|Currency||Mauritian rupee (MUR, Rs)|
|1 July – 30 June|
|AU, AfCFTA, WTO, COMESA, SADC, IOC, IORA|
GDP per capita
GDP per capita rank
GDP by sector
|4.7% (2020 est.)|
Population below poverty line
|8% (2006 est.)|
|36.8 medium (2017)|
Labour force by occupation
|food processing (largely sugar milling), textiles, clothing, mining, chemicals, metal products, transport equipment, nonelectrical machinery, tourism|
|13th (very easy, 2020)|
|Exports||$2.36 billion (2017 est.)|
|clothing and textiles, sugar, cut flowers, molasses, fish, primates (for research)|
Main export partners
|Imports||$4.986 billion (2017 est.)|
|manufactured goods, capital equipment, foodstuffs, petroleum products, chemicals|
Main import partners
|−$875 million (2017 est.)|
Gross external debt
|$19.99 billion (31 December 2017 est.)|
|64% of GDP (2017 est.)|
|−0.3% (of GDP) (2017 est.)|
|Revenues||2.994 billion (2017 est.)|
|Expenses||3.038 billion (2017 est.)|
|Economic aid||$42 million (1997)|
|$5.984 billion (31 December 2017 est.)|
The economy of Mauritius is a mixed developing economy based on agriculture, exports, financial services, and tourism.Since the 1980s, the government of Mauritius has sought to diversify the country's economy beyond its dependence on just agriculture, particularly sugar production.
In 1961, Professor James Meade painted a bleak picture of the economic prospects of Mauritius, which then had a population of 650,000. All the disadvantages associated with smallness of island states weighed heavily in his conviction that Mauritius was caught in a Malthusian trap and, therefore, if economic progress could at all be achieved, it would be to a very limited extent. Since independence in 1968, Mauritius has developed from a low-income, agriculturally based economy to an upper-middle incomediversified economy with growing industrial, financial, ICT and tourist sectors. For most of the period, annual growth has been roughly 4%. This compares very favorably with other sub-Saharan African countries and is largely due to sustained progress in economic conditions; between 1977 and 2008, growth averaged 4.6% compared with a 2.9% average in sub-Saharan Africa. Also important is that it has achieved what few fast growing economies achieve, a more equitable income distribution and inequality (as measured by the Gini coefficient) fell from 45.7 to 38.9 between 1980 and 2006. This remarkable achievement has been reflected in increased life expectancy, lowered infant mortality, and a much-improved infrastructure. Sugarcane is grown on about 90% of the cultivated land area and accounts for 25% of export earnings. The government's development strategy centers on expanding local financial institutions and building a domestic information telecommunications industry. Mauritius has attracted more than 9,000 offshore entities, many aimed at commerce in India and South Africa, and investment in the banking sector alone has reached over $1 billion. Mauritius, with its strong textile sector, has been well poised to take advantage of the Africa Growth and Opportunity Act (AGOA).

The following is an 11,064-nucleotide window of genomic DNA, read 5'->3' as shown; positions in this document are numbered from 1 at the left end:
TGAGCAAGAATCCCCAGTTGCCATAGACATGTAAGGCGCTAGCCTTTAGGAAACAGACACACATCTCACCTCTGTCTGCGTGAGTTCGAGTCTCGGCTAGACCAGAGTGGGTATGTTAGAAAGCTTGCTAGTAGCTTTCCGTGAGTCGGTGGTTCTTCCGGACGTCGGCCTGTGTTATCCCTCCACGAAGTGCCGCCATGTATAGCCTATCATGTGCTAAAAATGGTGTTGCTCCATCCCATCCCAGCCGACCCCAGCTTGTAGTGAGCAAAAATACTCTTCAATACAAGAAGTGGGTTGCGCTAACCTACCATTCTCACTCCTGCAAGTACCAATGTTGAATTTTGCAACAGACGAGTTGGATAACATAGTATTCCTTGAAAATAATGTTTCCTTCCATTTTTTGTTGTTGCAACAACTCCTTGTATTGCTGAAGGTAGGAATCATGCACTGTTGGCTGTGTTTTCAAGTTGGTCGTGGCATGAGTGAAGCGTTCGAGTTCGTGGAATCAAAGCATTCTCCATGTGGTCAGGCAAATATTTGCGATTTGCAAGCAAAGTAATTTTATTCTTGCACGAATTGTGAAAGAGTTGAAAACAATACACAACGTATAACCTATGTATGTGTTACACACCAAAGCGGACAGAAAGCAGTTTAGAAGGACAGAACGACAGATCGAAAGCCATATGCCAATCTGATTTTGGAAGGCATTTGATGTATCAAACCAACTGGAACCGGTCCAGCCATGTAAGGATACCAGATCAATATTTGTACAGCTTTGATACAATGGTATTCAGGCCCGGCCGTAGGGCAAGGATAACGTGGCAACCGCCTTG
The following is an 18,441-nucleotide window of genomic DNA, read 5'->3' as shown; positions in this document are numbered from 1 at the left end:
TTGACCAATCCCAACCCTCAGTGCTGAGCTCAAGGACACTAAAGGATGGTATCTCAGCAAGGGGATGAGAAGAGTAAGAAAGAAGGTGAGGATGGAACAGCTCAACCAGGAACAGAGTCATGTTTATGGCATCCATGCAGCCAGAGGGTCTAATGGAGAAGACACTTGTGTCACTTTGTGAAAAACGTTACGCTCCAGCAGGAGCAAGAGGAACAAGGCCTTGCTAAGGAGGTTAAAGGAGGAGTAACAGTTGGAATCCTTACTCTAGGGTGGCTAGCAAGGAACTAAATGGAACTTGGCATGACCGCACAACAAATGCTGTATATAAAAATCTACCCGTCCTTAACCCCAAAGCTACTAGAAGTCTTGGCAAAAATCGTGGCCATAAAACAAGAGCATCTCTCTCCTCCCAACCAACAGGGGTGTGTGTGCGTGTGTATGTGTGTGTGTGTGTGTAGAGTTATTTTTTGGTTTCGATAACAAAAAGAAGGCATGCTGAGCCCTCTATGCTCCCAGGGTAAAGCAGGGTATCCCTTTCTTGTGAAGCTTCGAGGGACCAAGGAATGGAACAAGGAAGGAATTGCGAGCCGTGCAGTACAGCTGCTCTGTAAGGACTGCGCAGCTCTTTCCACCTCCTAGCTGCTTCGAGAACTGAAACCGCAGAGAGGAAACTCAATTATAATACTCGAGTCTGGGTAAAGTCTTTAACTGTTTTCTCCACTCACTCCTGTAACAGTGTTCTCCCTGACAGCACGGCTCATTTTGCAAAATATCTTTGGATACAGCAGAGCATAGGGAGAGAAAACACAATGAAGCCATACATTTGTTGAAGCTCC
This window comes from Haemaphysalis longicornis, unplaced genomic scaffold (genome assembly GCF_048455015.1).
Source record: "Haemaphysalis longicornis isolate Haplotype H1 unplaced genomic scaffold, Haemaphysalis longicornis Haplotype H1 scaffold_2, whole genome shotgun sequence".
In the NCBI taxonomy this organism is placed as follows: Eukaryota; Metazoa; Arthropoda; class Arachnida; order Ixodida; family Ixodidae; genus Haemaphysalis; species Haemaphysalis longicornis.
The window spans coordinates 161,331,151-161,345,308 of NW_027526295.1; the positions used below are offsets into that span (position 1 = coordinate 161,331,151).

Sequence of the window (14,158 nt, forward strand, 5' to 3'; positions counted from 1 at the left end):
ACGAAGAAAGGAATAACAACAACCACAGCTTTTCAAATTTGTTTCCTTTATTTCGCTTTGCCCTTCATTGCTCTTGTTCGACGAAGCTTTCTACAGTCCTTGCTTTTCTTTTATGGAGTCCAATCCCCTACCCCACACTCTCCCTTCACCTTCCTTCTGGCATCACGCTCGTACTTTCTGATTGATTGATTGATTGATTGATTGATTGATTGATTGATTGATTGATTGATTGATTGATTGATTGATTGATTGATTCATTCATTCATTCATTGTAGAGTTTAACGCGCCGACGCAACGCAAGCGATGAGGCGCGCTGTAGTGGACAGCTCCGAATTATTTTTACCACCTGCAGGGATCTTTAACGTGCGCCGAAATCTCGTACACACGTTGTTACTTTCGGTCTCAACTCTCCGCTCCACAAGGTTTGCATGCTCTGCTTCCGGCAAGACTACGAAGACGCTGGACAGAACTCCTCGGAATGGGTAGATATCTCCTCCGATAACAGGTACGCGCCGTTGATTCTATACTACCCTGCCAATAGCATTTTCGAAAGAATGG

Mauritius has attracted US$10.98 billion in Foreign direct investment inflows. Top sectors attracting FDI inflows from Mauritius (from January 2000 to December, 2005) are electrical equipment, telecommunications, fuels, cement and gypsum products and services sector (financial and non-financial). [ citation needed ]
With a well-developed legal and commercial infrastructure and a tradition of entrepreneurship and representative government, Mauritius is one of the developing world's most successful democracies. The economy has shown a considerable degree of resilience, and an environment already conducive to dynamic entrepreneurial activity has moved further toward economic freedom. The island's institutional advantages are noticeable. A transparent and well-defined investment code and legal system have made the foreign investment climate in Mauritius one of the best in the region. Taxation is competitive and efficient. The economy is increasingly diversified, with significant private-sector activity in sugar, tourism, economic processing zones, and financial services, particularly in offshore enterprises. The government is trying to modernize the sugar and textile industries, which in the past were overly dependent on trade preferences, while promoting diversification into such areas as information and communications technology, financial and business services, seafood processing and exports, and free trade zones. Agriculture and industry have become less important to the economy, and services, especially tourism, accounted for over 72 percent of GDP. The government still owns utilities and controls imports of rice, flour, petroleum products, and cement.